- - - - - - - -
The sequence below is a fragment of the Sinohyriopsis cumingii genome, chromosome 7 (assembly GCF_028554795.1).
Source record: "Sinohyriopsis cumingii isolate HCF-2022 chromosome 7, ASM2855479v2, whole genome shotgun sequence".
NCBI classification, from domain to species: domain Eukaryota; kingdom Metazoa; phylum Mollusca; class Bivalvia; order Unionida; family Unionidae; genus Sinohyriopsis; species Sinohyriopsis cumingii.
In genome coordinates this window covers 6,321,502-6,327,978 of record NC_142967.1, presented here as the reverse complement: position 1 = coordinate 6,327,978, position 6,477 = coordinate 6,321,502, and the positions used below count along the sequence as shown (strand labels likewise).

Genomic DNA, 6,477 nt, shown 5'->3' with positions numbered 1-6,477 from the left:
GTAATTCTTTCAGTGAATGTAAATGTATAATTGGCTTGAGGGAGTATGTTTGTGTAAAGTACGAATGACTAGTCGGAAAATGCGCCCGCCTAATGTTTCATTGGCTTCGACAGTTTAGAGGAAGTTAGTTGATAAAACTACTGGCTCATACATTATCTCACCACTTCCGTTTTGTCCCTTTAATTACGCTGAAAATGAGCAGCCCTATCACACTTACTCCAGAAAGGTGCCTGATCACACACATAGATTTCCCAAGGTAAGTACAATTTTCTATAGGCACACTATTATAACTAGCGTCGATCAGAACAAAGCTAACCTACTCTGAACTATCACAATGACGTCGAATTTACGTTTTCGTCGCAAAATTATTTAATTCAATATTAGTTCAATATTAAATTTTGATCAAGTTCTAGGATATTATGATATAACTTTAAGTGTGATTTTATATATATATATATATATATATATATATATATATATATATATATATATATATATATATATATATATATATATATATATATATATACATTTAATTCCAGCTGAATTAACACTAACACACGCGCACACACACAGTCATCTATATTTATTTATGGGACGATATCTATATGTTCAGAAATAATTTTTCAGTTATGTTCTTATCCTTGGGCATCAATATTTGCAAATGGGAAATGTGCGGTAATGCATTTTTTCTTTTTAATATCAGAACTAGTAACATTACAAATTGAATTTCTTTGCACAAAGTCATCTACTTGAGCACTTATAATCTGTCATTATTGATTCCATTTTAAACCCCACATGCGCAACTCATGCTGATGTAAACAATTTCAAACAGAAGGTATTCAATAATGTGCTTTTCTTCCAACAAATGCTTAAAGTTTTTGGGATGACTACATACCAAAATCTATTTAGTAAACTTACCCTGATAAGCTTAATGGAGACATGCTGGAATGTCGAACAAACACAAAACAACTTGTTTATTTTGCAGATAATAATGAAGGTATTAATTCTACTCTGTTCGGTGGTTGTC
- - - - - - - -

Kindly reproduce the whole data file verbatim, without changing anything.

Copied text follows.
The sequence below is a fragment of the Sinohyriopsis cumingii genome, chromosome 7 (assembly GCF_028554795.1).
Source record: "Sinohyriopsis cumingii isolate HCF-2022 chromosome 7, ASM2855479v2, whole genome shotgun sequence".
NCBI classification, from domain to species: domain Eukaryota; kingdom Metazoa; phylum Mollusca; class Bivalvia; order Unionida; family Unionidae; genus Sinohyriopsis; species Sinohyriopsis cumingii.
In genome coordinates this window covers 6,321,502-6,327,978 of record NC_142967.1, presented here as the reverse complement: position 1 = coordinate 6,327,978, position 6,477 = coordinate 6,321,502, and the positions used below count along the sequence as shown (strand labels likewise).

Genomic DNA, 6,477 nt, shown 5'->3' with positions numbered 1-6,477 from the left:
GTAATTCTTTCAGTGAATGTAAATGTATAATTGGCTTGAGGGAGTATGTTTGTGTAAAGTACGAATGACTAGTCGGAAAATGCGCCCGCCTAATGTTTCATTGGCTTCGACAGTTTAGAGGAAGTTAGTTGATAAAACTACTGGCTCATACATTATCTCACCACTTCCGTTTTGTCCCTTTAATTACGCTGAAAATGAGCAGCCCTATCACACTTACTCCAGAAAGGTGCCTGATCACACACATAGATTTCCCAAGGTAAGTACAATTTTCTATAGGCACACTATTATAACTAGCGTCGATCAGAACAAAGCTAACCTACTCTGAACTATCACAATGACGTCGAATTTACGTTTTCGTCGCAAAATTATTTAATTCAATATTAGTTCAATATTAAATTTTGATCAAGTTCTAGGATATTATGATATAACTTTAAGTGTGATTTTATATATATATATATATATATATATATATATATATATATATATATATATATATATATATATATATATATATATATATATATATATACATTTAATTCCAGCTGAATTAACACTAACACACGCGCACACACACAGTCATCTATATTTATTTATGGGACGATATCTATATGTTCAGAAATAATTTTTCAGTTATGTTCTTATCCTTGGGCATCAATATTTGCAAATGGGAAATGTGCGGTAATGCATTTTTTCTTTTTAATATCAGAACTAGTAACATTACAAATTGAATTTCTTTGCACAAAGTCATCTACTTGAGCACTTATAATCTGTCATTATTGATTCCATTTTAAACCCCACATGCGCAACTCATGCTGATGTAAACAATTTCAAACAGAAGGTATTCAATAATGTGCTTTTCTTCCAACAAATGCTTAAAGTTTTTGGGATGACTACATACCAAAATCTATTTAGTAAACTTACCCTGATAAGCTTAATGGAGACATGCTGGAATGTCGAACAAACACAAAACAACTTGTTTATTTTGCAGATAATAATGAAGGTATTAATTCTACTCTGTTCGGTGGTTGTC